still consistent so you can immediately use it in another for loop to
continue from the same position or even call its next() method directly.

[...]

Oh, sorry for the misinformation -- I thought the repeated-iteration
and mixing-iteration-with-readline issues were the same, but clearly
not.
John
Jul 18 '05 #4

P: n/a
In article <ma**********************************@python.org >,
Oren Tirosh <or*******@hishome.net> wrote:
On Thu, Sep 11, 2003 at 01:54:53PM -0700, Russell E. Owen wrote:
At one time, mixing for x in file and readline was dangerous. For
example:

for line in file:
# read some lines from a file, then break
nextline = readline() # bad

would not do what a naive user might expect because the file iterator
buffered data and readline did not read from that buffer. Hence the call
to readline might unexpectedly skip some lines...

(Oren points out that it's still a problem in Python 2.3 and after some
interesting and gory detail goes on to say...)
Really fixing it amounts to reimplementing the entire I/O layer of
Python with a different strategy and thoroughly testing on multiple
platforms.

It's possible to hide the problem in most cases by making read and
readline use the iteration readahead buffer if it's attached to the file
object and stdio if it isn't. I don't think it's a good idea. It will
require some hairy code and and seems susceptible to subtle bugs and
corner cases.
I agree that fixing read would probably be too messy to justify.

But it seems to me that a simple reimplementation of readline() would
work fine:

def readline(self):
try:
return self.next()
except StopIteration
return ""

That's basically the way I ended up working around the problem (but I
didn't try to modify any classes). I do see two issues with that fix:
- existing code (if any) that mixes readlines and read would be harmed
- it may not be efficient enough (even implemented in C)
Another alternative it to make read and readline fail noisily after
iteration starts (unless cleared by seek())


If readlines cannot be fixed, this might be worth doing since I think
it's a common thing to want to mix readlines and iteration. If read is
the only issue, I suspect adding a warning to the documentation for file
method "read" would suffice.

I'm wondering where the problem is discussed in the manual. I'm pretty
sure I saw it recently, but when I read about file methods I saw nothing
about it.

-- Russell
Jul 18 '05 #5

P: n/a
In article <ow************************@nntp6.u.washington.edu >,
"Russell E. Owen" <ow**@astro.washington.edu> wrote:
In article <ma**********************************@python.org >,
Oren Tirosh <or*******@hishome.net> wrote:
Another alternative it to make read and readline fail noisily after
iteration starts (unless cleared by seek())


The seek workaround turns out to be very challenging, unless I'm missing
something. seek(0, 1) doesn't do anything -- no surprise, but it was
worth a try. Apparently the right thing is
seek(-n, 1) where n = # of characters in the iterator's buffer
but I havn't found any way of querying that information.

(The thought of using absolute positioning is appalling -- one would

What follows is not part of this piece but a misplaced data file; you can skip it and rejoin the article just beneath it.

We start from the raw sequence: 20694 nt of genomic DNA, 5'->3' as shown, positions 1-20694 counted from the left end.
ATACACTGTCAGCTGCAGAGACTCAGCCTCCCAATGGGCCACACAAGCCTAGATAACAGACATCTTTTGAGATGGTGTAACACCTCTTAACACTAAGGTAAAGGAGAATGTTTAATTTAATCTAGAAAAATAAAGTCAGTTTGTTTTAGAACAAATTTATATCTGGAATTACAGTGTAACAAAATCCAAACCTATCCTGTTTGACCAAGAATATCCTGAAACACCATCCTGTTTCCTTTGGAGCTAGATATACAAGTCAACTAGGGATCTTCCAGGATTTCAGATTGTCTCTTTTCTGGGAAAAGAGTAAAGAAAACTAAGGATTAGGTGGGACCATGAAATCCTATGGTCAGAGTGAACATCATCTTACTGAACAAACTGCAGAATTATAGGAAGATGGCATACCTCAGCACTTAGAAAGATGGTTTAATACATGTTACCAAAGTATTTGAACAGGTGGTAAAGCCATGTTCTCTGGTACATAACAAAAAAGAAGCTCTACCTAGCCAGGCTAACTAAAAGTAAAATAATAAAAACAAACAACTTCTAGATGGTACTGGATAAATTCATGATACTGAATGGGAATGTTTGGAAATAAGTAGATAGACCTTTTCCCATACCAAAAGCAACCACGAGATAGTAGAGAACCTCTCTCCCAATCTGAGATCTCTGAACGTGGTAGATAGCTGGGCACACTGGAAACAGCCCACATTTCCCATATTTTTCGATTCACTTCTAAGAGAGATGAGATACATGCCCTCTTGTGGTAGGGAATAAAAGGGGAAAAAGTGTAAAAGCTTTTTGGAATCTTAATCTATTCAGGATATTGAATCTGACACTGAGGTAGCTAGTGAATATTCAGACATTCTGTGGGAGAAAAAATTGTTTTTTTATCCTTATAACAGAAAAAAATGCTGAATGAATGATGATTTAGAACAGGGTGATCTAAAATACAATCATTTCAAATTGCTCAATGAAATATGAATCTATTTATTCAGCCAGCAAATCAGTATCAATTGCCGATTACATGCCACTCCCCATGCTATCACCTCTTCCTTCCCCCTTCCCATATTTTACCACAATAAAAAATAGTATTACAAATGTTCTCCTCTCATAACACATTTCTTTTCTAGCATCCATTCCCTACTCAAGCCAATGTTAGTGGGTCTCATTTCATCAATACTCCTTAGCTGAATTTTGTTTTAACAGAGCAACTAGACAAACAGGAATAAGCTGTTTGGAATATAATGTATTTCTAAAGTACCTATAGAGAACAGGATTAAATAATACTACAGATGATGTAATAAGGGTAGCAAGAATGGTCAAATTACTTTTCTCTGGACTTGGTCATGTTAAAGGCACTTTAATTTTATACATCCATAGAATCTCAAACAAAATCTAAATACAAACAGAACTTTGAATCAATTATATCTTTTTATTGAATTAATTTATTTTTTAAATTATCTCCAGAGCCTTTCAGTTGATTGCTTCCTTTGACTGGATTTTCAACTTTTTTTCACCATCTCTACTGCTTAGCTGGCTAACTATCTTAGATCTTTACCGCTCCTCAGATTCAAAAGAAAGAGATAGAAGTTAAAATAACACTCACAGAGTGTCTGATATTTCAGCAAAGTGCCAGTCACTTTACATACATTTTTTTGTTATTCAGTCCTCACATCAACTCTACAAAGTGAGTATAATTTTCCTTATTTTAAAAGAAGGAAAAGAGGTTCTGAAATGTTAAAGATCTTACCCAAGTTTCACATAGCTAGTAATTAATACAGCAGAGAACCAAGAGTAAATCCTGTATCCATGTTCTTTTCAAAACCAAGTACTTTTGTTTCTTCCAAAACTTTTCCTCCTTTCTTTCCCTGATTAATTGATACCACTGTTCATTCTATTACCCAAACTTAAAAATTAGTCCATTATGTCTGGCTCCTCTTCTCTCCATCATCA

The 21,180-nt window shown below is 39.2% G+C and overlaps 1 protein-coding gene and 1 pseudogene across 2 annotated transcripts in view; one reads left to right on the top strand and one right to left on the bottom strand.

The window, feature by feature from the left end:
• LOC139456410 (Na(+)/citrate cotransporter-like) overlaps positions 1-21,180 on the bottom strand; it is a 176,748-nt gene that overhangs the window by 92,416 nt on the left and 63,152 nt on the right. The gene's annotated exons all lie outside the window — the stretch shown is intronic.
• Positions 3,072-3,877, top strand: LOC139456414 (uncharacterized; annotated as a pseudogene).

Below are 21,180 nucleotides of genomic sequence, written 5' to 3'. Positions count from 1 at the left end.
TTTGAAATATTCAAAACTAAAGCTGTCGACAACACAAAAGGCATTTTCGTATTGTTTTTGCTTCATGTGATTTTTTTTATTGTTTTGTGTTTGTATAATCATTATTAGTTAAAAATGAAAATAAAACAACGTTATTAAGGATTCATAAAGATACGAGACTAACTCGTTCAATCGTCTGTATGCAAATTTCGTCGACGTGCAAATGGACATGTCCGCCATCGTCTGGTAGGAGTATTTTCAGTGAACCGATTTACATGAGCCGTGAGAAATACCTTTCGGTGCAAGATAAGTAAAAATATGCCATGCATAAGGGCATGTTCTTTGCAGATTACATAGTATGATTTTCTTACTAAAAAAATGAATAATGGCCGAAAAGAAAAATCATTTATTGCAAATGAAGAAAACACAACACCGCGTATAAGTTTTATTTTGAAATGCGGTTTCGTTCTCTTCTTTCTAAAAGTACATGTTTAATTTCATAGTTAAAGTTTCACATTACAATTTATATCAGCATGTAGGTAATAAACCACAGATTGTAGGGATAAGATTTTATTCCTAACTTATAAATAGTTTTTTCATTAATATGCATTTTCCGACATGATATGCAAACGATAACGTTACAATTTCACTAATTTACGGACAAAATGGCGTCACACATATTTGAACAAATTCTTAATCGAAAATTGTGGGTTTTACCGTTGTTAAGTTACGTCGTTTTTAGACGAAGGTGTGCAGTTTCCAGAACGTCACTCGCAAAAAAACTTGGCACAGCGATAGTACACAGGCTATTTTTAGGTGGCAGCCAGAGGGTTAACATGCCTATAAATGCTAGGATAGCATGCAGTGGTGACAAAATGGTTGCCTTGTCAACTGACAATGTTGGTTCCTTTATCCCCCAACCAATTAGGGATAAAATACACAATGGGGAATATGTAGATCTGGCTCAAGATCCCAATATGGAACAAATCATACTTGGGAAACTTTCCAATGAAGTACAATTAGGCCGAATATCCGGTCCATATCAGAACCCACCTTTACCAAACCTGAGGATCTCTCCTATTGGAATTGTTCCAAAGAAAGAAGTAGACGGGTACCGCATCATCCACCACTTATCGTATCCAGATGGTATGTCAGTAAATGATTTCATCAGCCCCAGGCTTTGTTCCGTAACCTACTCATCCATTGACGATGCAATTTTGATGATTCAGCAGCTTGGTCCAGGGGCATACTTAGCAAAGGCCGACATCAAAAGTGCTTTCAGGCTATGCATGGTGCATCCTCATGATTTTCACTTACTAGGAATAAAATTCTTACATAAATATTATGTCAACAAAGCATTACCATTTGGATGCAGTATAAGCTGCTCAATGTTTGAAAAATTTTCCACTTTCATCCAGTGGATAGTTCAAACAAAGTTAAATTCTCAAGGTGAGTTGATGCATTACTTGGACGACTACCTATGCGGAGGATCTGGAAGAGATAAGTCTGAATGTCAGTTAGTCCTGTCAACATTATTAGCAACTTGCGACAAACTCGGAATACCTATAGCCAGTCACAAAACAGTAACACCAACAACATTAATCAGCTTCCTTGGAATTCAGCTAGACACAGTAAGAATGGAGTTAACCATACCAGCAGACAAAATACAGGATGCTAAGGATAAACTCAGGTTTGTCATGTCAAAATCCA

have to keep track of how many characters had been returned by the
iterator).

A possible fix for read is to have it automatically do the seek
mentioned above (if the iteration buffer is nonempty). That'd work for
readline as well, but I still prefer the idea of having it use the
itearator -- it seems a lot simpler.

Comments?

-- Russell
Jul 18 '05 #6

P: n/a
On Fri, Sep 12, 2003 at 10:57:47AM -0700, Russell E. Owen wrote:
....
It's possible to hide the problem in most cases by making read and
readline use the iteration readahead buffer if it's attached to the file
object and stdio if it isn't. I don't think it's a good idea. It will
require some hairy code and and seems susceptible to subtle bugs and
corner cases.
I agree that fixing read would probably be too messy to justify.

But it seems to me that a simple reimplementation of readline() would
work fine:

def readline(self):
try:
return self.next()
except StopIteration
return ""

That's basically the way I ended up working around the problem (but I
didn't try to modify any classes). I do see two issues with that fix:
- existing code (if any) that mixes readlines and read would be harmed
- it may not be efficient enough (even implemented in C)


It will be very efficient. In fact, it will be faster than the current
readline implementation because it will use the readahead buffer. But
the problem is more than just mixing readline() and read(). Mixing
readline() and tell() will also be broken. It is valid (and useful) to
read a file line by line, store a tell() offset and later seek() back to
the same line. It works even if the file is in text mode doing CRLF->LF
conversions.
Another alternative it to make read and readline fail noisily after
iteration starts (unless cleared by seek())


If readlines cannot be fixed, this might be worth doing since I think
it's a common thing to want to mix readlines and iteration. If read is
the only issue, I suspect adding a warning to the documentation for file
method "read" would suffice.


The problem is that it will work on, say, Python 2.3.1 but fail silently
on earlier versions. Why not just use next() instead of readline()?
Because catching StopIteration takes a little more typing than checking
an empty string?
I'm wondering where the problem is discussed in the manual. I'm pretty
sure I saw it recently, but when I read about file methods I saw nothing
about it.


I believe it's not documented clearly enough. Docpatch time?

Oren

Jul 18 '05 #7

This discussion thread is closed